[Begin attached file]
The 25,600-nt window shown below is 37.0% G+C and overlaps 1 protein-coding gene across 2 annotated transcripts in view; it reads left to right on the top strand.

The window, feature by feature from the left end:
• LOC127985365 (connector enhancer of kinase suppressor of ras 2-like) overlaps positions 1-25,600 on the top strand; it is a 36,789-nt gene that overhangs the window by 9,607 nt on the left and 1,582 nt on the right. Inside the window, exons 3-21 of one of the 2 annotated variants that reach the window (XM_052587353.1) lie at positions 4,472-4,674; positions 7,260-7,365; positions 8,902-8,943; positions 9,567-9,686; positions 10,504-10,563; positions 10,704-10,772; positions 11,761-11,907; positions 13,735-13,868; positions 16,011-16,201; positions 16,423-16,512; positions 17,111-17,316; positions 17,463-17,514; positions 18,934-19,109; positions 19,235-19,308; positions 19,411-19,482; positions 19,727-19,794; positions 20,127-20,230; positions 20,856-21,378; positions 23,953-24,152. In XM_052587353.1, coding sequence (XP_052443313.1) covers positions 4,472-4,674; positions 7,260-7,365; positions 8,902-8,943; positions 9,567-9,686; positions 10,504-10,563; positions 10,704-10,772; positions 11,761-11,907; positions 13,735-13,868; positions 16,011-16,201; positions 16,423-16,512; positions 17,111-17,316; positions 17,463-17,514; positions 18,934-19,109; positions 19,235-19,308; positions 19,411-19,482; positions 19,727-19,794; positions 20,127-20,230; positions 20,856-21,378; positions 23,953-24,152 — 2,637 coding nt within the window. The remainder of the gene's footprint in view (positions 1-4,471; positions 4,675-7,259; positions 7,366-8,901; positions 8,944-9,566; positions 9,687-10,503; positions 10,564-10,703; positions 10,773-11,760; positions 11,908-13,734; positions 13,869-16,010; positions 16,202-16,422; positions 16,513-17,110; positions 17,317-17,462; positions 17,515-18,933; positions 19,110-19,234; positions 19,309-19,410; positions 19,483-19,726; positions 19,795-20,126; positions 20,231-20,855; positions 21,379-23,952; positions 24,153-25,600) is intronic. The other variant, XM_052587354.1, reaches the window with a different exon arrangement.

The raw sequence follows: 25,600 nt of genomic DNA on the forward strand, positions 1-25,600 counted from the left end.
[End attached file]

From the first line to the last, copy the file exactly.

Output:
The 25,600-nt window shown below is 37.0% G+C and overlaps 1 protein-coding gene across 2 annotated transcripts in view; it reads left to right on the top strand.

The window, feature by feature from the left end:
• LOC127985365 (connector enhancer of kinase suppressor of ras 2-like) overlaps positions 1-25,600 on the top strand; it is a 36,789-nt gene that overhangs the window by 9,607 nt on the left and 1,582 nt on the right. Inside the window, exons 3-21 of one of the 2 annotated variants that reach the window (XM_052587353.1) lie at positions 4,472-4,674; positions 7,260-7,365; positions 8,902-8,943; positions 9,567-9,686; positions 10,504-10,563; positions 10,704-10,772; positions 11,761-11,907; positions 13,735-13,868; positions 16,011-16,201; positions 16,423-16,512; positions 17,111-17,316; positions 17,463-17,514; positions 18,934-19,109; positions 19,235-19,308; positions 19,411-19,482; positions 19,727-19,794; positions 20,127-20,230; positions 20,856-21,378; positions 23,953-24,152. In XM_052587353.1, coding sequence (XP_052443313.1) covers positions 4,472-4,674; positions 7,260-7,365; positions 8,902-8,943; positions 9,567-9,686; positions 10,504-10,563; positions 10,704-10,772; positions 11,761-11,907; positions 13,735-13,868; positions 16,011-16,201; positions 16,423-16,512; positions 17,111-17,316; positions 17,463-17,514; positions 18,934-19,109; positions 19,235-19,308; positions 19,411-19,482; positions 19,727-19,794; positions 20,127-20,230; positions 20,856-21,378; positions 23,953-24,152 — 2,637 coding nt within the window. The remainder of the gene's footprint in view (positions 1-4,471; positions 4,675-7,259; positions 7,366-8,901; positions 8,944-9,566; positions 9,687-10,503; positions 10,564-10,703; positions 10,773-11,760; positions 11,908-13,734; positions 13,869-16,010; positions 16,202-16,422; positions 16,513-17,110; positions 17,317-17,462; positions 17,515-18,933; positions 19,110-19,234; positions 19,309-19,410; positions 19,483-19,726; positions 19,795-20,126; positions 20,231-20,855; positions 21,379-23,952; positions 24,153-25,600) is intronic. The other variant, XM_052587354.1, reaches the window with a different exon arrangement.

The raw sequence follows: 25,600 nt of genomic DNA on the forward strand, positions 1-25,600 counted from the left end.